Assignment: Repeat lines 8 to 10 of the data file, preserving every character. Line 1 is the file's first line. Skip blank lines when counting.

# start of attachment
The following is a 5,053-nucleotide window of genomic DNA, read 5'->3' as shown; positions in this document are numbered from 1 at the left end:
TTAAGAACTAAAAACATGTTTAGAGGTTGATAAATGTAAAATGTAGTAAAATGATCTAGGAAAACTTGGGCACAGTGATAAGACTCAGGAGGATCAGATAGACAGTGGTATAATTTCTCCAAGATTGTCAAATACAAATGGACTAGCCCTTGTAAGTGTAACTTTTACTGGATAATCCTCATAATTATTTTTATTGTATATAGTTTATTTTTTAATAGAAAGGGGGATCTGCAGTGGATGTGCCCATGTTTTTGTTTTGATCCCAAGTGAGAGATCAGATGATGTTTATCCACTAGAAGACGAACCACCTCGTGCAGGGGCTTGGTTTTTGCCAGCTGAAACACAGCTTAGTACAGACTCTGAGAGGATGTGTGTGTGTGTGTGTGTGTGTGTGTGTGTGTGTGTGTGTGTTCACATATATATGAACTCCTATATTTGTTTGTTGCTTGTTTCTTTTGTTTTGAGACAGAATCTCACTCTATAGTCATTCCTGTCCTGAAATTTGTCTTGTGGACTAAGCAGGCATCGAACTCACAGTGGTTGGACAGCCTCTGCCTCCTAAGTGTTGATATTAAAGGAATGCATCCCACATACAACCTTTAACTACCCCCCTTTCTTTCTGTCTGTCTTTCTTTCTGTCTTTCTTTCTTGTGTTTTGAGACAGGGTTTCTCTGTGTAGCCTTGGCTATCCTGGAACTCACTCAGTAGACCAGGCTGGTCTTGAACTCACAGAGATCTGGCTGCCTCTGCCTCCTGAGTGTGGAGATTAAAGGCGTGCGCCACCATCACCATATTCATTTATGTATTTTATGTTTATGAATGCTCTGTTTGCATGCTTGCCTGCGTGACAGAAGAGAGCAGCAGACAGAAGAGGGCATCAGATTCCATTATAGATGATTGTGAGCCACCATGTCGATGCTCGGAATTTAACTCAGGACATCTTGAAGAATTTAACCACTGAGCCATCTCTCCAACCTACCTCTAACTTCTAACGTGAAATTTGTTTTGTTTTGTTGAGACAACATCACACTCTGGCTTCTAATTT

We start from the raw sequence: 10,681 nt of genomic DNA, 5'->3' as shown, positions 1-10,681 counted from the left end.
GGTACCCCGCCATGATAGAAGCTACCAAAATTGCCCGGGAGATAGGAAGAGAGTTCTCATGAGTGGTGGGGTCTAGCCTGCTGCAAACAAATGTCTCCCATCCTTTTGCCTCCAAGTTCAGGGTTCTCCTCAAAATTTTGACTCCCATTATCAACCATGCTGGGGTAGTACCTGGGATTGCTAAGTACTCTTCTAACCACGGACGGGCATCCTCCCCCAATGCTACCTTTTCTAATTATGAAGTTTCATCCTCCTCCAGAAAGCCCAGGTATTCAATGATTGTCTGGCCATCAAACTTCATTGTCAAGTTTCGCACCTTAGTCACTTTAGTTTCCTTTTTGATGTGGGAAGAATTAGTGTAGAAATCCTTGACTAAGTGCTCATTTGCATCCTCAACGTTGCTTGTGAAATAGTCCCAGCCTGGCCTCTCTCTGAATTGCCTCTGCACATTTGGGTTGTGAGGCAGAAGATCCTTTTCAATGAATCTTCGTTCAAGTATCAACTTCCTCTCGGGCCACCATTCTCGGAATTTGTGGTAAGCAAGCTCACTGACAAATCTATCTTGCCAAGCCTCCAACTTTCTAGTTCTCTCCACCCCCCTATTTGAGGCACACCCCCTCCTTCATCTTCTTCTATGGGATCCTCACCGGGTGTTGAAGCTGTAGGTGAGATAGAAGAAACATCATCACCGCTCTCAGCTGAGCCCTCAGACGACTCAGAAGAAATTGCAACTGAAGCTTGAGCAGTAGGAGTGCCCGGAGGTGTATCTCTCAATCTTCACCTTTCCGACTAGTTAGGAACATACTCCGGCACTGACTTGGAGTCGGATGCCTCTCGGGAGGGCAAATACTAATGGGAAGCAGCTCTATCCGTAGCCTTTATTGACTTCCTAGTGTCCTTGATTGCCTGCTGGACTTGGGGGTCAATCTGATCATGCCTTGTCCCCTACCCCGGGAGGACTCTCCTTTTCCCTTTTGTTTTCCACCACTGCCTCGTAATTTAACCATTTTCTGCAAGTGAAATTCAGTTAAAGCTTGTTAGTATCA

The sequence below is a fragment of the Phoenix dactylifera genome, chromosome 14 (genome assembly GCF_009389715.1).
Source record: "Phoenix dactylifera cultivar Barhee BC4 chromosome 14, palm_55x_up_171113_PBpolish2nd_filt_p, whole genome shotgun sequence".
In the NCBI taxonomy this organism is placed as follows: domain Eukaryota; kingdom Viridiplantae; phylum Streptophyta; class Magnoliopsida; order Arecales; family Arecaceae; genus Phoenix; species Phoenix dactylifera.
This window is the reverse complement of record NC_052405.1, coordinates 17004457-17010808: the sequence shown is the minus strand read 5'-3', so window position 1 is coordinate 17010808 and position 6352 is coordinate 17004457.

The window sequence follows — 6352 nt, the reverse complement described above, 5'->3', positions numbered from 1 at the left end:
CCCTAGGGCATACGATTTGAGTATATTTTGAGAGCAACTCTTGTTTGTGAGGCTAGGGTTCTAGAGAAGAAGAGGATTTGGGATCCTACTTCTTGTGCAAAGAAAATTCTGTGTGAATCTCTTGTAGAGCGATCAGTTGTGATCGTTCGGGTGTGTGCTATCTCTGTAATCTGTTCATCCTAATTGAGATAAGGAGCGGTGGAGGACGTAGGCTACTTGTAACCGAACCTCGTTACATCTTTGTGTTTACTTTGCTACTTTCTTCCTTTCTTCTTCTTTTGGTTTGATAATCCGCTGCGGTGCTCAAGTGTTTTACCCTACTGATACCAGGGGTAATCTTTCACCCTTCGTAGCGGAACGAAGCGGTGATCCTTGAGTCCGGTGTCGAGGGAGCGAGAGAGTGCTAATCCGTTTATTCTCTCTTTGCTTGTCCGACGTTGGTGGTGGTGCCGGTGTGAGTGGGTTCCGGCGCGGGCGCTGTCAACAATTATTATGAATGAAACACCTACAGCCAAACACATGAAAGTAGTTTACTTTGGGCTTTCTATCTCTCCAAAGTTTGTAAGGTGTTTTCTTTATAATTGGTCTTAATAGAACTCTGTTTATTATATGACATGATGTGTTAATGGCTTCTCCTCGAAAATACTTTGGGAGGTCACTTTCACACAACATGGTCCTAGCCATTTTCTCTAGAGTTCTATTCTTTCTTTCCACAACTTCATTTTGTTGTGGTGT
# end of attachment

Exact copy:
This window is the reverse complement of record NC_052405.1, coordinates 17004457-17010808: the sequence shown is the minus strand read 5'-3', so window position 1 is coordinate 17010808 and position 6352 is coordinate 17004457.

The window sequence follows — 6352 nt, the reverse complement described above, 5'->3', positions numbered from 1 at the left end:
CCCTAGGGCATACGATTTGAGTATATTTTGAGAGCAACTCTTGTTTGTGAGGCTAGGGTTCTAGAGAAGAAGAGGATTTGGGATCCTACTTCTTGTGCAAAGAAAATTCTGTGTGAATCTCTTGTAGAGCGATCAGTTGTGATCGTTCGGGTGTGTGCTATCTCTGTAATCTGTTCATCCTAATTGAGATAAGGAGCGGTGGAGGACGTAGGCTACTTGTAACCGAACCTCGTTACATCTTTGTGTTTACTTTGCTACTTTCTTCCTTTCTTCTTCTTTTGGTTTGATAATCCGCTGCGGTGCTCAAGTGTTTTACCCTACTGATACCAGGGGTAATCTTTCACCCTTCGTAGCGGAACGAAGCGGTGATCCTTGAGTCCGGTGTCGAGGGAGCGAGAGAGTGCTAATCCGTTTATTCTCTCTTTGCTTGTCCGACGTTGGTGGTGGTGCCGGTGTGAGTGGGTTCCGGCGCGGGCGCTGTCAACAATTATTATGAATGAAACACCTACAGCCAAACACATGAAAGTAGTTTACTTTGGGCTTTCTATCTCTCCAAAGTTTGTAAGGTGTTTTCTTTATAATTGGTCTTAATAGAACTCTGTTTATTATATGACATGATGTGTTAATGGCTTCTCCTCGAAAATACTTTGGGAGGTCACTTTCACACAACATGGTCCTAGCCATTTTCTCTAGAGTTCTATTCTTTCTTTCCACAACTTCATTTTGTTGTGGTGT